Judicial Reforms in Russia: 1864 to 2014


https://doi.org/10.17589/2309-8678-2015-3-2-109-118

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Abstract

In 2014 we celebrate the 150th anniversary of the Judicial Reform in Russia. The 1860s are known as a time of major reforms in various spheres of life, one of them being the Judicial Reform adopted in 1864. Before 1864 civil procedure was considered to be the classical form of inquisitorial justice1 with active judges and passive parties. Inquisitorial procedure was a written process conducted in secret with no legal representatives in court, and with formal evaluation of evidence (otsenka dokazatel’stv). Instead of an inquisitorial procedure the Judicial Reform introduced an adversarial system with active parties and more or less passive judges, an open, oral (public) process, legal representatives, and free evaluation of evidence. So, for Russian procedure it was a revolution as it happened in other countries of Europe, which turned away from an inquisitorial to an adversarial system of justice.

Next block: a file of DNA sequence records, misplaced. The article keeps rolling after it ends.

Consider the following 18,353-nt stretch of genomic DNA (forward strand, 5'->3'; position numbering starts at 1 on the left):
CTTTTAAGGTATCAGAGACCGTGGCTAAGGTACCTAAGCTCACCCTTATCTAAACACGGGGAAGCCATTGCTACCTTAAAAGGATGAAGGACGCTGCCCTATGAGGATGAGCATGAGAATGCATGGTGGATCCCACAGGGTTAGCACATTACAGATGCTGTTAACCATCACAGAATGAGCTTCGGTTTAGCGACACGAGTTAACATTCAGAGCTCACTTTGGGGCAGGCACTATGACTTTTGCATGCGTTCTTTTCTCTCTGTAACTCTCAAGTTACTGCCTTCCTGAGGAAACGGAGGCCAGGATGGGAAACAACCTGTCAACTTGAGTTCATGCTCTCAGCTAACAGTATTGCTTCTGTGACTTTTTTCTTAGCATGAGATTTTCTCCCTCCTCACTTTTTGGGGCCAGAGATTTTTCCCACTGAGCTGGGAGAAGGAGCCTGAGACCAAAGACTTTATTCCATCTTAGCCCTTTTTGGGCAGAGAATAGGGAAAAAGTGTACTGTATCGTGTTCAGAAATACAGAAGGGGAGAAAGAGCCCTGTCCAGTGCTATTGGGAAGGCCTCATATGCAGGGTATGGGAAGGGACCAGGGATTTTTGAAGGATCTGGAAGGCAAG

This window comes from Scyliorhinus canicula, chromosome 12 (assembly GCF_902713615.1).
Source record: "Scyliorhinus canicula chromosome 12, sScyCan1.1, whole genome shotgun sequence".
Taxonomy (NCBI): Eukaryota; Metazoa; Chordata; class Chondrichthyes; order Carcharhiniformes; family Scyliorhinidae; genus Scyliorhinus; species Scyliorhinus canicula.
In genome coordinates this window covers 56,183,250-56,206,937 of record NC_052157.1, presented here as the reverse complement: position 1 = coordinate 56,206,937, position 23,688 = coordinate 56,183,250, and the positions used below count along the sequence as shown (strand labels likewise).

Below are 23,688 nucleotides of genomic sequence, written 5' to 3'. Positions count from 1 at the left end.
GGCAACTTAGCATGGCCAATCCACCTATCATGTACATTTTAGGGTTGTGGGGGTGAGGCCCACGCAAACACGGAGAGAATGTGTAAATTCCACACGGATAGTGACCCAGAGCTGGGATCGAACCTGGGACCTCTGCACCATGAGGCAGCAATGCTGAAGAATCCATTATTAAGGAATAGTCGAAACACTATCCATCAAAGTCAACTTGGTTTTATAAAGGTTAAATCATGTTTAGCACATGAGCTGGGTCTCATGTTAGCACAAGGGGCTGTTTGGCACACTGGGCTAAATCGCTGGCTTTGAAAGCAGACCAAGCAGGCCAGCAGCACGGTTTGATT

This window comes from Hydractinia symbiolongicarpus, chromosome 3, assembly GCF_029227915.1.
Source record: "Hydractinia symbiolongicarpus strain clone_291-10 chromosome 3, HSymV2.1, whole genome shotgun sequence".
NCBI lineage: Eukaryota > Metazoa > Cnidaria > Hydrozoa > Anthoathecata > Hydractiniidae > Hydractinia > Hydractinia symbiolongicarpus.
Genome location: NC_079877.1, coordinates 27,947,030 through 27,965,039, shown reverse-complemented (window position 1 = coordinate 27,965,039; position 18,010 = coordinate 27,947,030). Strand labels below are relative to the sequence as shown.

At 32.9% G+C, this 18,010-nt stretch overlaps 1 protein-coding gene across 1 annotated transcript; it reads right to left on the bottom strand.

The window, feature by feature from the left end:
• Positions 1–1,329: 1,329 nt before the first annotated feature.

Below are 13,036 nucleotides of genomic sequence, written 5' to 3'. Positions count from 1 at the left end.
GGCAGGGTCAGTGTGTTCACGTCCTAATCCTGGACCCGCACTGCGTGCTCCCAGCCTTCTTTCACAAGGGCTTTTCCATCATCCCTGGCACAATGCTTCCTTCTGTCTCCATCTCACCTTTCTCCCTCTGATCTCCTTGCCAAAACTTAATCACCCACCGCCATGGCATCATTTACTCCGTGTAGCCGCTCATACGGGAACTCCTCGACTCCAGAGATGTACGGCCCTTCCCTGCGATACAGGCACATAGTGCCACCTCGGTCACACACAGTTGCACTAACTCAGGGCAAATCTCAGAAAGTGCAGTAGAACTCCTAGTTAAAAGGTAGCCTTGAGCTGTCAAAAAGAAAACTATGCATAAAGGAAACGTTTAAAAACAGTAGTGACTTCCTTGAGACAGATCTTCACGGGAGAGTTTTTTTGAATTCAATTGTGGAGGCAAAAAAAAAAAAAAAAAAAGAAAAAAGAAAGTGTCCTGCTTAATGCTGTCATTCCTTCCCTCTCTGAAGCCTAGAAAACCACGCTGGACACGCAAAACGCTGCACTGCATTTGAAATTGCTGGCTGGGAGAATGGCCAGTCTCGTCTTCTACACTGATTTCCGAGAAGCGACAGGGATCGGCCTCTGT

About the Author

Irina Reshetnikova
Federal Commercial Court of Ural District (Yekaterinburg, Russia)
Russian Federation

Professor of Civil Procedural Law at Ural State Law University, Chief of the Federal Commercial Court of the Ural District (32/37 Lenin av., Yekaterinburg, 620075, Russia



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Supplementary files

For citation: Reshetnikova I. Judicial Reforms in Russia: 1864 to 2014. Russian Law Journal. 2015;3(2):109-118. https://doi.org/10.17589/2309-8678-2015-3-2-109-118

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